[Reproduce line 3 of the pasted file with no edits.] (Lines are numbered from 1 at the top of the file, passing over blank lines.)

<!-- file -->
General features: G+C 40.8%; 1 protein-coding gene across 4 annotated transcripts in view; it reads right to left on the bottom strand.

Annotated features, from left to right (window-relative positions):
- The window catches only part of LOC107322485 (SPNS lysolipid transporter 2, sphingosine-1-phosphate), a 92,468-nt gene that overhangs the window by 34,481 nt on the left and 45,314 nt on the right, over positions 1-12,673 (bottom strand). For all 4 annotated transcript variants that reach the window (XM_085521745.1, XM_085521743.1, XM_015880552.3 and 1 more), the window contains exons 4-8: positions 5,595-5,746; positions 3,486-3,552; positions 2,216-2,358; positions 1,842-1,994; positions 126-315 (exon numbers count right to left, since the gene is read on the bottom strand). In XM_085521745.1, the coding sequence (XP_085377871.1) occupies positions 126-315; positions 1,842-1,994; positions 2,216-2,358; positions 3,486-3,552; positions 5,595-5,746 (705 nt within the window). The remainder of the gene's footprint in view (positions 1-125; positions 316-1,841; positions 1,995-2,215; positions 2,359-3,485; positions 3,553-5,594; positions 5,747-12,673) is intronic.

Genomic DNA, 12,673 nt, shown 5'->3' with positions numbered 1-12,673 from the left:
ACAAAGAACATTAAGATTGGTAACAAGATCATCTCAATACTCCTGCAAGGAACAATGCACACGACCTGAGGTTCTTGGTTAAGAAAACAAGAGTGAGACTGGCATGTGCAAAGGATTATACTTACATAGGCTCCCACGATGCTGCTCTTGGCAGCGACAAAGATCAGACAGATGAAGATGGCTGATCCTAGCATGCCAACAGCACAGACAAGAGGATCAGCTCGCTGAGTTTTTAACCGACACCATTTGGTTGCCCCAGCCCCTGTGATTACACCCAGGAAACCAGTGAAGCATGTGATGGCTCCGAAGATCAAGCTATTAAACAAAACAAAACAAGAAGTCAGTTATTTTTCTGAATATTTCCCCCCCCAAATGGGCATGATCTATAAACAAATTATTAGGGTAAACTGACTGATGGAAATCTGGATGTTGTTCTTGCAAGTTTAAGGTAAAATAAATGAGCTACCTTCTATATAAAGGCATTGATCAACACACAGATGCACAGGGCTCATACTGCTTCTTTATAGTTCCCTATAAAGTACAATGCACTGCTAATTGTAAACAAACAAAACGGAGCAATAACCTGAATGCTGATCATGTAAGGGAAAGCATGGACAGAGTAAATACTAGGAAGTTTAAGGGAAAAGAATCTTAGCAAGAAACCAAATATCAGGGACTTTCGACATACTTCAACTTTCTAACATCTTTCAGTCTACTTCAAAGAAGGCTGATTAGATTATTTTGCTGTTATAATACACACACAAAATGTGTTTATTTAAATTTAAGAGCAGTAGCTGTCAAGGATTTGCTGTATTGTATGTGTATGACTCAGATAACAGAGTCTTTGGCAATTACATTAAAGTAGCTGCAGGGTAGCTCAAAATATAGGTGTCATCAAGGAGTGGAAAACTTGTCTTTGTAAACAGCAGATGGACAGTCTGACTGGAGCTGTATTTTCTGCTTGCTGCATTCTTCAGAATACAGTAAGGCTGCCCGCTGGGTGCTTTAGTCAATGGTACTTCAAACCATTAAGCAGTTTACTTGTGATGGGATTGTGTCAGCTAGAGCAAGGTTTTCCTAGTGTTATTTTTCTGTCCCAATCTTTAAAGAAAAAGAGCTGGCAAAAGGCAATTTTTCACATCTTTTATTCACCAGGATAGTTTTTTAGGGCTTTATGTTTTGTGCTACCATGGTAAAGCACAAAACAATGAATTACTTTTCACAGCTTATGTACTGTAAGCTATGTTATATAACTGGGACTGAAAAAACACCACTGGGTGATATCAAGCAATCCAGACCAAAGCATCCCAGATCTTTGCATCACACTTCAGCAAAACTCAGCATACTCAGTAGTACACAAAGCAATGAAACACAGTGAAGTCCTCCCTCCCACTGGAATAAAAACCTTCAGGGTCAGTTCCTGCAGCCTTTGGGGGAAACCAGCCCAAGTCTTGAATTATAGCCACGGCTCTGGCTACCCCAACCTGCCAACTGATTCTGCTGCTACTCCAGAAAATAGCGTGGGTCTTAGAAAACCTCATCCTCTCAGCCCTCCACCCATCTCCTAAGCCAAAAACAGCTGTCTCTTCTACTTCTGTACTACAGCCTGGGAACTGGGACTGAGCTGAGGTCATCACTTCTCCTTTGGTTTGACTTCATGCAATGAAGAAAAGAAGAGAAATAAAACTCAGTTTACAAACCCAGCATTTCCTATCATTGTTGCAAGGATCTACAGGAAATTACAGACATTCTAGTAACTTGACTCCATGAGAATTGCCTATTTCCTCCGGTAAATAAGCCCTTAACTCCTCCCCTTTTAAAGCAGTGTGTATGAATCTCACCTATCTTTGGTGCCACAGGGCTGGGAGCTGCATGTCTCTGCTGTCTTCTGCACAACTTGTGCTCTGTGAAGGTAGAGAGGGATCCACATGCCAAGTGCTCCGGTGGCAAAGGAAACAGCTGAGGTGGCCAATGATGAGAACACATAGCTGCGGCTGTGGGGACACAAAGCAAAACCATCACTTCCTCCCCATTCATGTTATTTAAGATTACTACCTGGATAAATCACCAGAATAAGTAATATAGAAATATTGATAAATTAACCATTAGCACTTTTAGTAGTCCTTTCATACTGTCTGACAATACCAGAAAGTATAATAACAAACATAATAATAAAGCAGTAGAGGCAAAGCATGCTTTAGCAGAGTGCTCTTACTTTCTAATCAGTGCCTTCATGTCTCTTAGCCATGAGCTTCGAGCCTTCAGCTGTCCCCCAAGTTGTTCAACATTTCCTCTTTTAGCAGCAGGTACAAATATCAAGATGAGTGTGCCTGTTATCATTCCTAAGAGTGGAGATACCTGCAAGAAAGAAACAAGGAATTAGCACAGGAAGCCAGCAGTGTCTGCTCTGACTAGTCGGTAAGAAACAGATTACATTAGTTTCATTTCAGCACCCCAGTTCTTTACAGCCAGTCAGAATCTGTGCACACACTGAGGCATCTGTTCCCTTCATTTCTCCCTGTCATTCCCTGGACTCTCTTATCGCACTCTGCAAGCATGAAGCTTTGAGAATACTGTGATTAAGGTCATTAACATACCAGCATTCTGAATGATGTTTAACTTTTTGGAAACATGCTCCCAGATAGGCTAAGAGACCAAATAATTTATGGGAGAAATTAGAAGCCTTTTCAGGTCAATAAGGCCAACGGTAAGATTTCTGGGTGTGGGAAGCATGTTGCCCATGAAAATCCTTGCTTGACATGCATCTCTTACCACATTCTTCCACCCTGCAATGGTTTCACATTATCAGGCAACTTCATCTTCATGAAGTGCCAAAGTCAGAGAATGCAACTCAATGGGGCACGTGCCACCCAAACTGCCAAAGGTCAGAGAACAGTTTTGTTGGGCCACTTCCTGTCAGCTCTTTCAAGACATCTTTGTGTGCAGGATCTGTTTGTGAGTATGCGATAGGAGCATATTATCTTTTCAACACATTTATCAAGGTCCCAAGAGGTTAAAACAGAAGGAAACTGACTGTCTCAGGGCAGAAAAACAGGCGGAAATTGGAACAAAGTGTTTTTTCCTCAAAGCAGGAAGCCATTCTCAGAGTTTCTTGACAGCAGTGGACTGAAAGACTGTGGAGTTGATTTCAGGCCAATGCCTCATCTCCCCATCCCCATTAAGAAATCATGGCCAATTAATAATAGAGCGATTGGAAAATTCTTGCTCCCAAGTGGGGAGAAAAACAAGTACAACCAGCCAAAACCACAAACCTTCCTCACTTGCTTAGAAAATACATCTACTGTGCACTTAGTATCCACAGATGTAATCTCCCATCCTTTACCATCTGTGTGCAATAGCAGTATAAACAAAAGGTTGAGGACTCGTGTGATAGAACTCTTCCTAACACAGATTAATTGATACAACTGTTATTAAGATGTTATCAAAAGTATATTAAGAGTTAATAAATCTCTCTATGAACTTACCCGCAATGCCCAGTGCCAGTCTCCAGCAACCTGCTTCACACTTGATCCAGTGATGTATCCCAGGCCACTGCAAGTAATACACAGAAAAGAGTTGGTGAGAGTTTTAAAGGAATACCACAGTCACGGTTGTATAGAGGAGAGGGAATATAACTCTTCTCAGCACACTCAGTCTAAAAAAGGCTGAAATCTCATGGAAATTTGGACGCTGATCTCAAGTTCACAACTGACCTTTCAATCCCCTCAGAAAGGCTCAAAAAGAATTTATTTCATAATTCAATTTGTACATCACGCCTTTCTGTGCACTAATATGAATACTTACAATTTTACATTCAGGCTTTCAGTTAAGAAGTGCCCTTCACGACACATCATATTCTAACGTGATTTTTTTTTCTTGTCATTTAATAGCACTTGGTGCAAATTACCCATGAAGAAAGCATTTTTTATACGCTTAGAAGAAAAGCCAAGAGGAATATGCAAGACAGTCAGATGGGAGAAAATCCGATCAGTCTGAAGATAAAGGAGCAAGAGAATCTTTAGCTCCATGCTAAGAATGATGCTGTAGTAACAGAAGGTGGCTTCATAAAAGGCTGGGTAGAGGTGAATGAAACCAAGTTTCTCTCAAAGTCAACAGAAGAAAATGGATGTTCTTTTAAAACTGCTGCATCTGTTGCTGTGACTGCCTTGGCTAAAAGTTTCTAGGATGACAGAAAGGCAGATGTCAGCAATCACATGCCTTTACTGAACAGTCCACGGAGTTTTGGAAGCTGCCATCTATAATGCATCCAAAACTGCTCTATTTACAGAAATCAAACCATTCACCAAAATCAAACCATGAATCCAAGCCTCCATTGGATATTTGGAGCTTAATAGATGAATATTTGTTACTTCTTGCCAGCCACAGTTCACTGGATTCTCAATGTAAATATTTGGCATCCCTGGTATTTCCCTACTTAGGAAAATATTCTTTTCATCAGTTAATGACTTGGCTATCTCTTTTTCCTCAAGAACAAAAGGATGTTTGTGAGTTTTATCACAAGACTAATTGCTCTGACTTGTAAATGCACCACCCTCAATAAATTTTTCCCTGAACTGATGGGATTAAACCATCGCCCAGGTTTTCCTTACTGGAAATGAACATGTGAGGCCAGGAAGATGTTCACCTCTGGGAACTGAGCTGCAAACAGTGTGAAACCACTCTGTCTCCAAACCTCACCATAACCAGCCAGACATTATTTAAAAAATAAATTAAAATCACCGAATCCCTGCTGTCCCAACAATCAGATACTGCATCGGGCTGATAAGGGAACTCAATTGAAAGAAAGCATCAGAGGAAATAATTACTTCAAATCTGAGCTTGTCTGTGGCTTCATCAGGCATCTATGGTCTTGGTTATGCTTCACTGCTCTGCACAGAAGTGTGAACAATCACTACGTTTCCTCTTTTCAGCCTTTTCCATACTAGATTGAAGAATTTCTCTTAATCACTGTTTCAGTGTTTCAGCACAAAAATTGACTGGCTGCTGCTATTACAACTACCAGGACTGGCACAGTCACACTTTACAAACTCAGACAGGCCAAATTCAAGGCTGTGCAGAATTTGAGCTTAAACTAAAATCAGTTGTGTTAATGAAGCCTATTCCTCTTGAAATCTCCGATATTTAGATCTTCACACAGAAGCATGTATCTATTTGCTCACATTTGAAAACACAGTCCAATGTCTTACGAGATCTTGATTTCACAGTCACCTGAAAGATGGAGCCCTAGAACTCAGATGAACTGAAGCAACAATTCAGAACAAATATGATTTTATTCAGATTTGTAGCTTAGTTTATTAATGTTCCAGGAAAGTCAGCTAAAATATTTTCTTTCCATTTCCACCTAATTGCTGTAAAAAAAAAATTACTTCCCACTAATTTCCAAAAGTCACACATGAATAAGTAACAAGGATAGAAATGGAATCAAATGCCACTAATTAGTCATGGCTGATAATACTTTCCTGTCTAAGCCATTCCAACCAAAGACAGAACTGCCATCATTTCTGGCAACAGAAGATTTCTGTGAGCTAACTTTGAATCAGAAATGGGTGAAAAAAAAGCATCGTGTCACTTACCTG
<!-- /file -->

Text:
- The window catches only part of LOC107322485 (SPNS lysolipid transporter 2, sphingosine-1-phosphate), a 92,468-nt gene that overhangs the window by 34,481 nt on the left and 45,314 nt on the right, over positions 1-12,673 (bottom strand). For all 4 annotated transcript variants that reach the window (XM_085521745.1, XM_085521743.1, XM_015880552.3 and 1 more), the window contains exons 4-8: positions 5,595-5,746; positions 3,486-3,552; positions 2,216-2,358; positions 1,842-1,994; positions 126-315 (exon numbers count right to left, since the gene is read on the bottom strand). In XM_085521745.1, the coding sequence (XP_085377871.1) occupies positions 126-315; positions 1,842-1,994; positions 2,216-2,358; positions 3,486-3,552; positions 5,595-5,746 (705 nt within the window). The remainder of the gene's footprint in view (positions 1-125; positions 316-1,841; positions 1,995-2,215; positions 2,359-3,485; positions 3,553-5,594; positions 5,747-12,673) is intronic.